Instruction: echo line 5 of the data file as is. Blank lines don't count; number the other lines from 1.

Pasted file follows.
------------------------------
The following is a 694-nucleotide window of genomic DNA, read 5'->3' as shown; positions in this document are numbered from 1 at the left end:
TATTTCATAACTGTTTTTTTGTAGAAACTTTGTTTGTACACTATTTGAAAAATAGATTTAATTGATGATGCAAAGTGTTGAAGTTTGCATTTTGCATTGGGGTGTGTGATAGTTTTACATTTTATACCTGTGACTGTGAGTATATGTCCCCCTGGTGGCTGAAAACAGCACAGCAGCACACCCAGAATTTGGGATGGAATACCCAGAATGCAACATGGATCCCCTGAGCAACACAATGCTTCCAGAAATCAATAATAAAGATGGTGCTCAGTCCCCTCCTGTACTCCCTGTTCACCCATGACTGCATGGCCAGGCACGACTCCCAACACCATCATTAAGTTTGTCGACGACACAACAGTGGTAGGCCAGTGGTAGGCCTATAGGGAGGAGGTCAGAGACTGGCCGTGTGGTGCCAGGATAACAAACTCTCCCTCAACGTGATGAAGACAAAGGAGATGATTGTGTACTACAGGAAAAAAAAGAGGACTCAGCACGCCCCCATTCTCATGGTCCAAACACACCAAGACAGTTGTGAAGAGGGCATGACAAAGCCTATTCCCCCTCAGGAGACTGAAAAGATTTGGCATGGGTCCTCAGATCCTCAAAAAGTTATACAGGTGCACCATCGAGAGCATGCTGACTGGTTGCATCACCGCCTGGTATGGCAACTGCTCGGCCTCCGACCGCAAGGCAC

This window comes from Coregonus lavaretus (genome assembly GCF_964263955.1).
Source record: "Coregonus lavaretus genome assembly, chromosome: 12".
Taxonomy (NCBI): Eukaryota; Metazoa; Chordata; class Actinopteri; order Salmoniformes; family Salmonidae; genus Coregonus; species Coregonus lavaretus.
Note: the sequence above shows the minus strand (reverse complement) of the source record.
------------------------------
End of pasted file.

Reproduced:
Taxonomy (NCBI): Eukaryota; Metazoa; Chordata; class Actinopteri; order Salmoniformes; family Salmonidae; genus Coregonus; species Coregonus lavaretus.